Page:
HI passes on GPS measure for sex offenders

For a state with good treatment programs and low recidivism rates, high-tech, highly invasive strategy seen as unnecessary.

Just about every state is advancing bills aimed at throwing the book at sex offenders. In Hawaii, three such bills were offered but only one passed the House's Judiciary Committee yesterday, the Honolulu Advertiser reports. The one bill that passed would put sex offenders on lifetime parole.

One bill that was deferred would impose lifetime imprisonment without parole for a sexual assault against a child under 10. A proposal to allow judges to sentence offenders to wear GPS devices for up to 10 years after the offense received little support.

Even the bill's sponsor said he didn't expect many parolees to have to wear the devices but wanted it to be an option for judges. "This is only a last resort, in my opinion," State Rep. Jon Riki Karamatsu said. "In his mind, the convict's mind, he knows he's being tracked," Karamatsu said.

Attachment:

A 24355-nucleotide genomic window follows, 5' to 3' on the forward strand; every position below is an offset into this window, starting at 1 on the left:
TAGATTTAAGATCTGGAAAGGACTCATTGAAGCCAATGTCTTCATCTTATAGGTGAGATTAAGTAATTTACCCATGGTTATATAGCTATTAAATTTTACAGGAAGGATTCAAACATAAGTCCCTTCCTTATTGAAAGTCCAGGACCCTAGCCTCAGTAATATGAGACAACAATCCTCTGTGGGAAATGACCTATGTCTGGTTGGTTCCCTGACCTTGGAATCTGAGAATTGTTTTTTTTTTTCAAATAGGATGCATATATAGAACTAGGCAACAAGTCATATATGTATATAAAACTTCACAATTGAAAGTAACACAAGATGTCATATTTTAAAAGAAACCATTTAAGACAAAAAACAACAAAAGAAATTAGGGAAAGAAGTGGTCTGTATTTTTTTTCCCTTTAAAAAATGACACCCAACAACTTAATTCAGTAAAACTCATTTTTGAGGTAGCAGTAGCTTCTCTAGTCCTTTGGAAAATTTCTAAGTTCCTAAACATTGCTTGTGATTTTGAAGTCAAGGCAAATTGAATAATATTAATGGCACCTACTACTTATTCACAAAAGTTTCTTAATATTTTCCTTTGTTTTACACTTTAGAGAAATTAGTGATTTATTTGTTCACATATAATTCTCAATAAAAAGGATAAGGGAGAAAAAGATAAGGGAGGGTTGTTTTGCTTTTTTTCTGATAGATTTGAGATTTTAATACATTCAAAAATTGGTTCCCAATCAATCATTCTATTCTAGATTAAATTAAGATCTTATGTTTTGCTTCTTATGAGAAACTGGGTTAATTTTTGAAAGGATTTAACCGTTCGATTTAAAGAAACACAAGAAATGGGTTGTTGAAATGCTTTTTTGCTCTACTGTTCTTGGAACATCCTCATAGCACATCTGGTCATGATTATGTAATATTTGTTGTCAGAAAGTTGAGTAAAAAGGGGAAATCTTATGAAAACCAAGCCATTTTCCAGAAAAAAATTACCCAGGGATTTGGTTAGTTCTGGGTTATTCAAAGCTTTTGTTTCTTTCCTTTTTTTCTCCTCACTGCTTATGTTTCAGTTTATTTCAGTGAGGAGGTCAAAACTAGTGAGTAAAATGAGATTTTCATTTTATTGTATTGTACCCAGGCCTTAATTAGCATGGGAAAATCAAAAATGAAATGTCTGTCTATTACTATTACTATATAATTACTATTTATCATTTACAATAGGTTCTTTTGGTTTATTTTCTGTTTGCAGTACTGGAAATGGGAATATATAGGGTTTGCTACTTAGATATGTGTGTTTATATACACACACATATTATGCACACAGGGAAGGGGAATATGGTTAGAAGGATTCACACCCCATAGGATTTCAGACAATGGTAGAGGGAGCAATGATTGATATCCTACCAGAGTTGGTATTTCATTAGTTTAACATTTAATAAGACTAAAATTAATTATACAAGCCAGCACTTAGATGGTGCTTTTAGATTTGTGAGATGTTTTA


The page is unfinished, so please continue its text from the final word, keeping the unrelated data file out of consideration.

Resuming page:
But in Hawaii, there's actually very little justification for a measure that so strongly impinges on one's liberty.

State public defender Jack Tonaki opposed the bill. "Sex offenders are already monitored pretty closely through the registry law and they've got their pictures posted on the Internet and there are all kinds of regulations that already apply to them," he said. "I'm not sure it's necessary to have a GPS locator. I'm not sure what the purpose would be."

Meda Chesney-Lind, a criminology professor at the University of Hawai'i-Manoa, said she was ambivalent about "these more draconian approaches to post-sentence punishments" and credits the state's sex-offender treatment program for Hawai'i's even lower recidivism rate.

Even nationally, sex offender recidivism is probably being overstated.

A national study of almost 10,000 sex offenders found that 5.3 percent were arrested for another crime within three years, she said. Looked at another way, she noted, "That means over 90 percent didn't. That's actually a fairly encouraging statistic."

Barry Coyne, who heads the treatment program within the Department of Public Safety, said that GPS would be good in a state like Florida, California or Texas, where there are no treatment programs and a problem with repeat offenders, but said that in Hawai'i, "We don't have that problem."

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